At May First, disk i/o has been our most serious bottle neck for many years.
There are the printed remarks I made during the May First webinar on free software during the Corona Virus pandemic, which can be heard via the recording.
I know there is a pedagogically appropriate way to teach 6 year olds how to program and this is not it.
It seems counter intuitive - if ever there was a program in need of a graphical user interface, it’s a non-linear video editing program.
Welcome to the first (and given my laziness, possibly last) installment of the lazy bookkeeper.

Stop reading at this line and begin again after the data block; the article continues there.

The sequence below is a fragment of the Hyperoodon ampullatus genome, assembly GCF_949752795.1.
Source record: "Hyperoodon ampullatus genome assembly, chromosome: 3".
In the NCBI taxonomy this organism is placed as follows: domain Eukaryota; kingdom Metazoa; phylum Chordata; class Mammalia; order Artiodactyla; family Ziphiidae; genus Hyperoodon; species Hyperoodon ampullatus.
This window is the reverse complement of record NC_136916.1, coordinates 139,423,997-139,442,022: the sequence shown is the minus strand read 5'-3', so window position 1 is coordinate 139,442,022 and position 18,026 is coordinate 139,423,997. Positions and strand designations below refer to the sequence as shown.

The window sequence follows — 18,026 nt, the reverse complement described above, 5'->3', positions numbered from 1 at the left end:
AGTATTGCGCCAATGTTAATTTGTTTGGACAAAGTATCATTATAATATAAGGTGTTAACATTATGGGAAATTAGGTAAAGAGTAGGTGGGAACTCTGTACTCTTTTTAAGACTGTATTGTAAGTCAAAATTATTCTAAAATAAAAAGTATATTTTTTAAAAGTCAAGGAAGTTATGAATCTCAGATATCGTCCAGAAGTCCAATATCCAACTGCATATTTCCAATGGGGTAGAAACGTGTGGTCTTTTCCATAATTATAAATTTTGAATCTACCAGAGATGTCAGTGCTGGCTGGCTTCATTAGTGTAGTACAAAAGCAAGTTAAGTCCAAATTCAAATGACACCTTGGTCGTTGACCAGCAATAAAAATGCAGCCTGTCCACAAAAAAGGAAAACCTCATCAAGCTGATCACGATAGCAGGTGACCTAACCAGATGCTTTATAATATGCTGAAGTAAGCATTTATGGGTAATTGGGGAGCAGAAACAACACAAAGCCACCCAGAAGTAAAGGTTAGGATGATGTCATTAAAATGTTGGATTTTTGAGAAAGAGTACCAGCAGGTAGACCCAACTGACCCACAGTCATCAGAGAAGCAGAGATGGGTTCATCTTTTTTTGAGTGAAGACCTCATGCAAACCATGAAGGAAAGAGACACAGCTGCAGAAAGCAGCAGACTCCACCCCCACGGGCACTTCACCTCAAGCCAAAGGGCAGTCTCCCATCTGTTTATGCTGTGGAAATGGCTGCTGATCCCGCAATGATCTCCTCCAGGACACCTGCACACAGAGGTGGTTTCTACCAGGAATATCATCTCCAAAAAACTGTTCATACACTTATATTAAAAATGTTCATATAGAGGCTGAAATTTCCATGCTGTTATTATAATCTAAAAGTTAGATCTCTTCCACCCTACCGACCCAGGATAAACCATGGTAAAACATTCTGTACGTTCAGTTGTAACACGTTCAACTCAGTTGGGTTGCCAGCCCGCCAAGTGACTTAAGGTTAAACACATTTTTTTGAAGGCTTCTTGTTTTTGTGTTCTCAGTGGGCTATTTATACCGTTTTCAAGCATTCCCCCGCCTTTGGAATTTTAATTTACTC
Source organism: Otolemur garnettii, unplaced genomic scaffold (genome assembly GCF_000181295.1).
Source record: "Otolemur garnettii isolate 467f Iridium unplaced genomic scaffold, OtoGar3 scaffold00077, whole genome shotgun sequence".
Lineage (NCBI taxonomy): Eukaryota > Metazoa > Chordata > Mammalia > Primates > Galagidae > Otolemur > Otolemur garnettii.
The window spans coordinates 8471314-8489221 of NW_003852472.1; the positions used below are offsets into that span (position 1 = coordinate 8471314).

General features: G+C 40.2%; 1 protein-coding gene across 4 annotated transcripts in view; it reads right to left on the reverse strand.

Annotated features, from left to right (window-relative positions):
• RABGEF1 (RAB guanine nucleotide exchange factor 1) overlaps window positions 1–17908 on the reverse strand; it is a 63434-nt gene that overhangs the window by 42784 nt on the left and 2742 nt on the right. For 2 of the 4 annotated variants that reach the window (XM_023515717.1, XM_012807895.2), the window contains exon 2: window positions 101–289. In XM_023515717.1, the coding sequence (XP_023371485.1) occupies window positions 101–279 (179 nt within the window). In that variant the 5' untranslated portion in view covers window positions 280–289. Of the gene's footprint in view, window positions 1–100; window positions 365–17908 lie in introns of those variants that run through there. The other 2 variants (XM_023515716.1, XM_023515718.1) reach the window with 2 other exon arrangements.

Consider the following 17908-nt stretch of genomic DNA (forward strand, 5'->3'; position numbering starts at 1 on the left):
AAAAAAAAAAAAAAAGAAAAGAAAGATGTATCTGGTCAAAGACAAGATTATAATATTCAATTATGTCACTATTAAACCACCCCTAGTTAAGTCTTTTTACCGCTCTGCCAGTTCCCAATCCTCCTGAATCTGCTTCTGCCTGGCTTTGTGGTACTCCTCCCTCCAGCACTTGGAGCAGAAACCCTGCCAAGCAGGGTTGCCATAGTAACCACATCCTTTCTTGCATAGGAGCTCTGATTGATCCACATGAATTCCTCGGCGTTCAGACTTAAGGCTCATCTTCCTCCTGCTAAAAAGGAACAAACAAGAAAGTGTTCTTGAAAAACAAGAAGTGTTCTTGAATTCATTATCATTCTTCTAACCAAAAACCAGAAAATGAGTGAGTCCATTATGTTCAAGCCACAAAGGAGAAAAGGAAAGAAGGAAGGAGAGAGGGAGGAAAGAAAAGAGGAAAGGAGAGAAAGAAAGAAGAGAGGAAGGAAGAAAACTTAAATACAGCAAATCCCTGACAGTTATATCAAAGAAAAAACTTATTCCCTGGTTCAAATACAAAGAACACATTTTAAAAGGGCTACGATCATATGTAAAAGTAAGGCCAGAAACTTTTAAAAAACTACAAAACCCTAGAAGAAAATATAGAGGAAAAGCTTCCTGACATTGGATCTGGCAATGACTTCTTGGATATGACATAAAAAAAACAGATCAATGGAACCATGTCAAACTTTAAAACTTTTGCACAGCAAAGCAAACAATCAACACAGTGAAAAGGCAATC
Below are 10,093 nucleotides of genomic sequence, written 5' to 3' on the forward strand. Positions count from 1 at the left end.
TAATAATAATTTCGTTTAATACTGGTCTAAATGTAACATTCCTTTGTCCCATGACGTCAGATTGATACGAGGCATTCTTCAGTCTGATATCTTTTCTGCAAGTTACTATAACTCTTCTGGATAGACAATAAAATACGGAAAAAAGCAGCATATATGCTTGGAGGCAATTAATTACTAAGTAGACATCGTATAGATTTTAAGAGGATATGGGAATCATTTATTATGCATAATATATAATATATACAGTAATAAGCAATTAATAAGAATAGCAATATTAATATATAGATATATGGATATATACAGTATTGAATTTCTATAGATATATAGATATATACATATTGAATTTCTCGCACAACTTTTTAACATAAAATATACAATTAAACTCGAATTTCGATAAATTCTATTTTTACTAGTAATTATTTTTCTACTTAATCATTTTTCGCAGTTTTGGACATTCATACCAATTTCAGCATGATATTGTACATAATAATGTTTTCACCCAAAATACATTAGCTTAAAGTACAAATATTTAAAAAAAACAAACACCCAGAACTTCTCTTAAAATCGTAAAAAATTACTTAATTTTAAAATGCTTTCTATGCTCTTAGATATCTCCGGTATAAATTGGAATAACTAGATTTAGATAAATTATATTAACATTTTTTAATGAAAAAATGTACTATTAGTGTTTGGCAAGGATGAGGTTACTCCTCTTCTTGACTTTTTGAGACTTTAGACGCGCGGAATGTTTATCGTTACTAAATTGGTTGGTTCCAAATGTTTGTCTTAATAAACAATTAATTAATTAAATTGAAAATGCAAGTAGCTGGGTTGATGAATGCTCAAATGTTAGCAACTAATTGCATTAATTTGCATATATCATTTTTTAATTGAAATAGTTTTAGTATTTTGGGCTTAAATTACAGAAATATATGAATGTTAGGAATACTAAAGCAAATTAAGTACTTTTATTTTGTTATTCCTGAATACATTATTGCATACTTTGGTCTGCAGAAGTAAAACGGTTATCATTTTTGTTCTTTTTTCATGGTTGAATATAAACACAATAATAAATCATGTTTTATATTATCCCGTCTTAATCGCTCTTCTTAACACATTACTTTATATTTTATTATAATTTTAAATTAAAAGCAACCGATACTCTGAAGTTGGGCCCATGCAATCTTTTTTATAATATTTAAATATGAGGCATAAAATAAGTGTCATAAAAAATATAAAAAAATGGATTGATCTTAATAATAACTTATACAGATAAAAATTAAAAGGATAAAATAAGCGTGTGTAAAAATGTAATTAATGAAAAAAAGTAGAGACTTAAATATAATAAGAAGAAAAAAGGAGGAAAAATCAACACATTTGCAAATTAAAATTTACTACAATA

[See update below.] After over a decade using mutt as my email client, I finally gave up pretending I didn’t want to see pretty pictures in my email and switched to Thunderbird.
Suppose you manage a multi-user server with wily and unpredictable users running compromisable web sites and email accounts with loads of email.
Surprise: rdiff-backup (given our particular constraints). As our data grows (and some filesystems balloon to over 800GBs, with many small files) we have started seeing our night time backups continue through the morning, causing serious disk i/o problems as our users wake up and regular usage rises.
A Google software engineer’s sexist screed against diversity has been making the rounds lately.
Tweaking my desktop seems to be my preferred form of procrastination.